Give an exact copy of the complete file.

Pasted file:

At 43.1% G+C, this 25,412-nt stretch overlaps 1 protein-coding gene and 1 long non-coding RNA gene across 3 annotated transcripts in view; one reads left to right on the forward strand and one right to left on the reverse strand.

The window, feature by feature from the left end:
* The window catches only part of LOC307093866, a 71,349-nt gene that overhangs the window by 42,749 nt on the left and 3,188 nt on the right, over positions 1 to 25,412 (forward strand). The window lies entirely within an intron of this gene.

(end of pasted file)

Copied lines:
At 43.1% G+C, this 25,412-nt stretch overlaps 1 protein-coding gene and 1 long non-coding RNA gene across 3 annotated transcripts in view; one reads left to right on the forward strand and one right to left on the reverse strand.

The window, feature by feature from the left end:
* The window catches only part of LOC307093866, a 71,349-nt gene that overhangs the window by 42,749 nt on the left and 3,188 nt on the right, over positions 1 to 25,412 (forward strand). The window lies entirely within an intron of this gene.